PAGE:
Early School Opening, Midterm Plans Draw Criticism

March 01, 1992|By Donna E. Boller | Donna E. Boller,Staff writer

A proposal to open schools before Labor Day this fall brought just two critics to a public hearing Thursday on the 1992-1993 school calendar.

The speakers who objected to starting school before Labor Daysaid the early start would interfere with summer vacations and couldlimit summer job opportunities for students whose employers require commitments through Labor Day.

Starting school before Labor Day will increase absenteeism, predicted Stephanie Brown, who identified herself as a 13-year county resident.

Debra Katz, a mother of students at Clarksville Middle School and Pointers Run Elementary School, said, "Most of us consider Labor Day to be the end of summer and plan our vacations on that basis."

More at issue during the hearing was the scheduling of midterm exams in January. The midterms, required this year for the first time under a policy adopted in 1990, got off to a bumpy start, student and teacher representatives from Centennial High told the board.

Students had to cope with studying for midterms, studying for semester exams, taking the Maryland Writing Test, participating in sports and other extracurricular activities and keeping up with regular school work,Centennial student government representative Monica Torrado said.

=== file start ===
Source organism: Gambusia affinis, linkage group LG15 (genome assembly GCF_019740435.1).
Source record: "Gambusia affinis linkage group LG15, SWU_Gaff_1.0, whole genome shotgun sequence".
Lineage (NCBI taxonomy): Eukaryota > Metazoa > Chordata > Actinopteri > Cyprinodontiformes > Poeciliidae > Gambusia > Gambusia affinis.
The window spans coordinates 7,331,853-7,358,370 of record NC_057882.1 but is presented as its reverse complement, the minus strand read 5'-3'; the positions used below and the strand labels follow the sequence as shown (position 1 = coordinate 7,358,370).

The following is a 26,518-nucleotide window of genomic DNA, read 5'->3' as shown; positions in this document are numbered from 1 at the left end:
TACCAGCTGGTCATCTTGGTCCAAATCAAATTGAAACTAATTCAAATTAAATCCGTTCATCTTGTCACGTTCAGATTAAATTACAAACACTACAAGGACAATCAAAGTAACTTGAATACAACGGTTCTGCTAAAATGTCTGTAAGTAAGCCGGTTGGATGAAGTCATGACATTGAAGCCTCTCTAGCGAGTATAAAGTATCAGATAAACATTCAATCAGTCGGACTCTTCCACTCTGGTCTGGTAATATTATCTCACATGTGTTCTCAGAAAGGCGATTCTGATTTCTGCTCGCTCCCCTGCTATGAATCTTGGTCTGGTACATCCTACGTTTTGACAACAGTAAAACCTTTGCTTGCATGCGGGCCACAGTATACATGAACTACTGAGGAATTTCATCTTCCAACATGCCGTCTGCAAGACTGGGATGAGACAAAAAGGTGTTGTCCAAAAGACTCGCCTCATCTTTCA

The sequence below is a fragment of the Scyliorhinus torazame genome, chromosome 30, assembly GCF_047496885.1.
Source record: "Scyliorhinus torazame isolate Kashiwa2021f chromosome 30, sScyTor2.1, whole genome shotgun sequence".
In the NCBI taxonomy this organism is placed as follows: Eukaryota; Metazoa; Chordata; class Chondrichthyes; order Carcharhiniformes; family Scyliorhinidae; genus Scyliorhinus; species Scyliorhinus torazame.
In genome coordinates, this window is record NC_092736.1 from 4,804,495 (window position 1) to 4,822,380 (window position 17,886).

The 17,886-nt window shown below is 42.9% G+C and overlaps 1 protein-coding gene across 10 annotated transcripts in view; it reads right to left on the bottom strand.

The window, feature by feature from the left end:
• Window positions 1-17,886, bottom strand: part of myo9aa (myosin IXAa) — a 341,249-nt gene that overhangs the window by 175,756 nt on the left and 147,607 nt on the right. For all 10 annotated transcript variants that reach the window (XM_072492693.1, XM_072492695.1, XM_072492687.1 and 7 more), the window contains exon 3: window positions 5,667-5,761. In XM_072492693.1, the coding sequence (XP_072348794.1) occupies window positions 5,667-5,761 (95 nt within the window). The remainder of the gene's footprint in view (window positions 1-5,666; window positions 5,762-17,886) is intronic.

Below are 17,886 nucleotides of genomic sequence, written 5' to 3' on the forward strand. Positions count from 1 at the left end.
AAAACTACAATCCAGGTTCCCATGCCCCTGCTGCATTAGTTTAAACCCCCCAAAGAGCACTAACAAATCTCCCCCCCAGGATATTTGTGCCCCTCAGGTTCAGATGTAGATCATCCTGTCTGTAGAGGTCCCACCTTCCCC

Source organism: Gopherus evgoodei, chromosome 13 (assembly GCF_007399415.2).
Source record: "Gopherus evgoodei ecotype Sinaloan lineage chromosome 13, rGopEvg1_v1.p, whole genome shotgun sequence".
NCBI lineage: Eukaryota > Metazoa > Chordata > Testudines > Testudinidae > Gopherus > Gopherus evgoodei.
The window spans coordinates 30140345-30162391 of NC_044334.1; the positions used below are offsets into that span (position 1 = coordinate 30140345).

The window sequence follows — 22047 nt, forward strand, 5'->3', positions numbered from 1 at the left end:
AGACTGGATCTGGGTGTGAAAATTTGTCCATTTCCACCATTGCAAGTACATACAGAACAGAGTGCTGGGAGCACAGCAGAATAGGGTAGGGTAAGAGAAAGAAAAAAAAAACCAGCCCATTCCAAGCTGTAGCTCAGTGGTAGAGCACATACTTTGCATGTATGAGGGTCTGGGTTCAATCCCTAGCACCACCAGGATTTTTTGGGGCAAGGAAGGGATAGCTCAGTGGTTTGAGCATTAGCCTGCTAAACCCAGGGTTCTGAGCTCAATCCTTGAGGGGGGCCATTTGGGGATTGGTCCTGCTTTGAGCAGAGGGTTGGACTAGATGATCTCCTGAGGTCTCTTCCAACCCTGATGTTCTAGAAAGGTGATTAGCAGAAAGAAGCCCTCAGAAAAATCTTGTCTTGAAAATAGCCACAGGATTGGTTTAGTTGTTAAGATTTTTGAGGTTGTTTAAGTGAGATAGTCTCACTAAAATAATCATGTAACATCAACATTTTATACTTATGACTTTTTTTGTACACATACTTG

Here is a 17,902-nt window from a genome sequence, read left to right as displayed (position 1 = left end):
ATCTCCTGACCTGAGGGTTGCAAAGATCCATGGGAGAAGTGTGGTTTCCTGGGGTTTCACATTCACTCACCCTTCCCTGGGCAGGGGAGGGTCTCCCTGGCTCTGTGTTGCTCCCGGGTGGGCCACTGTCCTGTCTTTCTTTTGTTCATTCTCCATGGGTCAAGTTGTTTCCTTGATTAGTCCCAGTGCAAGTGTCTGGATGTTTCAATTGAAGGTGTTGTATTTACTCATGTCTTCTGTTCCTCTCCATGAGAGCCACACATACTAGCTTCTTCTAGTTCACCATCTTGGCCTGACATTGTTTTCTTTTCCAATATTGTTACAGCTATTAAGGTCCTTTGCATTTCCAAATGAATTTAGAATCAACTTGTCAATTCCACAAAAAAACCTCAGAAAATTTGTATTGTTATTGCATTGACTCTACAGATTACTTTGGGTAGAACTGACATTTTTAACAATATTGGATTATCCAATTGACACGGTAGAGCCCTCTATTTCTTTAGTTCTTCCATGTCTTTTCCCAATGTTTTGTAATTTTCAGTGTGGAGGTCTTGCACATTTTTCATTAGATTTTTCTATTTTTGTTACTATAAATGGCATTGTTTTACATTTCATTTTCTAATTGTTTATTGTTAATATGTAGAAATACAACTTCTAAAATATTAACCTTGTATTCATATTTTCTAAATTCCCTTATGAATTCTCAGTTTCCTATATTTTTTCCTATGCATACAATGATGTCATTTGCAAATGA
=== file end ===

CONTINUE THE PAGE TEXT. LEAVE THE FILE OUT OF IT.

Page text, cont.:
"There's a limit to what students can handle," Torrado said. "We support the idea of midterms, but they should be at a time with no inter-school activities."

Centennial faculty representative Wren Cronanasked the board

to change the calendar so the second quarter of school would end before midterms. She also asked to have midterms scheduled on three half-days. Students would take the tests in the morning, afternoon classes would be canceled and teachers would grade the tests in the afternoon.

Daniel L. Jett, director of high schools, suggested a similar option to the board.

Jett suggested half-days for high school students on Tuesday, Wednesday, Thursday and Friday ofthe last week in January. The second quarter would end the previous Friday, and extracurricular activities would be on Monday, Tuesday and Wednesday to allow students to prepare for the exams.

Cronan andKaren Dunlop, vice president of the Howard County Education Association, endorsed Jett's proposal.

The board is scheduled to vote on the 1992-1993 school calendar at its March 12 meeting.

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